Passive transmission

I heard about using a to power the tilter, saving a motor.
How would a transmission work without motors or pneumatics? Can someone share some up close photos of transmissions so I can understand what’s going on?
Thanks!

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It would probably save a motor, however all the complicated mecanisms would probably add up to the weight of a motor.

Weight isn’t really an issue on my bot, the drivebase itself is actually really light, especially since it’s only 14 inches long (although it has protrusions that go to 16 inches).
I just want extra motors >:)

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That would make sense, but it would also likely cost more.

What do you mean by that? Do you mean that the extra parts would cost money? Because I have a ton of excess gears and axles that I never got to use

The general downside with differential transmissions is that they waste a ton of force on friction (which is what I think @CarCar meant by ‘cost’) and from my experience with them, are typically too bulky to fit into any design not based around them. I made a whole new type of differential transmission over the summer this year to try to make them more useful but I then found there was nowhere on my bot to put it. I’ll likely share more on my experience with differential transmissions once I verify with my schools other teams that they aren’t going to try to use it.,

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image

I’m assuming by “no motors” you mean no more motors than those which are on your drive train. This is a prototype I drew about two months ago to see how simple you can make a differential drive train that can power both the front and back wheels (it’s harder than you’d think) this design would work with both four or six motors, mounted on each twelve tooth gear, and is meant for a tray bot but could be adapted for another purpose. I don’t think it would have a great deal of friction if you managed not to mount the bars on the same axle as the gears. (The reason it is sketched is because since I am no longer part of a vex team I don’t have any access to parts so, oof)(My plan was to design a bot that could have a six motor 240 rpm base while still having an effective tray)

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You could probably adapt it to fit your 14 inch bot if you offset the entire gearing upwards by an inch or three then moving the wheels together.

How exactly would that design switch between powering the tray and powering the drivetrain?

It works by the large (60 tooth) gears locking (you do this by having the motor that isn’t able to rotate around another gear not move at all) and the gear on the bar that does move being powered.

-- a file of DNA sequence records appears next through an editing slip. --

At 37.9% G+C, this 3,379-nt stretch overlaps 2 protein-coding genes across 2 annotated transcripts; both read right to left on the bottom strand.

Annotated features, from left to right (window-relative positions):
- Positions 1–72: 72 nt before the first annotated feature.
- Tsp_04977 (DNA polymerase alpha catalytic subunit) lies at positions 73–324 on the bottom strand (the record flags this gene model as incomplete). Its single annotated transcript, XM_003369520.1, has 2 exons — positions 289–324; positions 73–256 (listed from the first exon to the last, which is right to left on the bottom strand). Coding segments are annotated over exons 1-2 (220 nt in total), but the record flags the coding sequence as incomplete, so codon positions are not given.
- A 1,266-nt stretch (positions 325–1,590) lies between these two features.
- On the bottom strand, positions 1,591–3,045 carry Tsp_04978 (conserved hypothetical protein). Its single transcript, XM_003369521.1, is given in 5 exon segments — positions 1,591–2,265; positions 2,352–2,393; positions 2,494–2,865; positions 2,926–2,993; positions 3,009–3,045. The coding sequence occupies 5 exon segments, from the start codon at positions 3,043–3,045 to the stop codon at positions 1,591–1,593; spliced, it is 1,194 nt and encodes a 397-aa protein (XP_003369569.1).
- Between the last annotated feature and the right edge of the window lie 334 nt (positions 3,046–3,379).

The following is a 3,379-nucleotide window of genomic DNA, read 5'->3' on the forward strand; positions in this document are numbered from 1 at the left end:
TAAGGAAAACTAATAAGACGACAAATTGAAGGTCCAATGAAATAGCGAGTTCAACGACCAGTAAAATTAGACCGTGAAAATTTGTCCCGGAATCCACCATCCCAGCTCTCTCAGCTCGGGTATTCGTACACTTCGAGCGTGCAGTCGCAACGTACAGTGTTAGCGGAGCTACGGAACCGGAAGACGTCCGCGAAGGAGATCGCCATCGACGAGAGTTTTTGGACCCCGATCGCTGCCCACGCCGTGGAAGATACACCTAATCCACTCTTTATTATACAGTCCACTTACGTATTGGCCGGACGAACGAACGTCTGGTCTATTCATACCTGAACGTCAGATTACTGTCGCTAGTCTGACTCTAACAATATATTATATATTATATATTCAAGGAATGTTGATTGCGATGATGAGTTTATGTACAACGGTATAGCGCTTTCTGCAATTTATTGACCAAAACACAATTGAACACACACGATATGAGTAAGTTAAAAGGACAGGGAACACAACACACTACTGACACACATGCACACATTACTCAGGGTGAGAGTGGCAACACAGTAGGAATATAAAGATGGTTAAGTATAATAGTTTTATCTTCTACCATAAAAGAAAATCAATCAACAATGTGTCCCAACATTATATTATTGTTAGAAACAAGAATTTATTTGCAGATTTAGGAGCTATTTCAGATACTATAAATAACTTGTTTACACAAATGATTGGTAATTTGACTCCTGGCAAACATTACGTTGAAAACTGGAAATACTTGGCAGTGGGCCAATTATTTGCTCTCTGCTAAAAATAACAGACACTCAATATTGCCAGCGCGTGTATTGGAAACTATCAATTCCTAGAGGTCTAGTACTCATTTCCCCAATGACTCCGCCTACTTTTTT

image

Or, you use two bars in this configuration where the motors spin the same direction to power the tilter

Summarized, in the first picture the motor on the bar spins and the other doesn’t to power the tilter (they spin in opposite directions to power the drive for both designs). In the second picture both motors spin in the same direction to tilt the tilter.

Feel free to use these designs

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So the tilter tilts when only the two rear motors are going, and the drivetrain moves when all 4 motors move?

Yes, that is what is happening in the first one. The only downside is it only has the power of two motors.

The tilter tilts whenever the large gears are incapable of rotating. In the first picture, where you have one motor on a rotating bar and one on the chassis, the powered gear on the chassis prevents the large gear from rotating which lets the other gear make the bar rotate on it. In the second picture, it works by the gears rotational directions locking up the large gears and making both of the rotating bars rotates.

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So for the first design, if you turned the motors on the chassis, then you could use all 4 motors to drive.
And on the second one, if you run all 4 you can power the drive, and running only the 2 in the back will tilt the tray.
(Sorry for all the questions I just really want to implement this)

Basically it is:

(One rotating bar)
One motor locked one rotating= tilter active
Back motors running forward, front motors running backward= drive

(Two bars)
All motors running forward= tilter
Back running forward, forward running backward= drive

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Oh, I get it! Thanks for the explanation and your time! I’m probably going to rework my drivetrain now :slight_smile:

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Here’s a physical example of what @1498A was talking about.
20190906_205101 20190906_205036

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I am sad to say this, but a quick mockup shows that in it’s current form, the setup is unusable as it is too large for my chassis.
I may make modifications to the design mid season to fit it in, but I dont have time right now :frowning:

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If your chassis is too short, you can simply move the transmission higher and subsequently forward. The transmission can fit into 5 holes wide, so it shouldn’t be too wide to fit in your chassis.

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Another way to use less motors, which is a little off topic is ratcheting systems. There were a bunch of really cool designs from last years.

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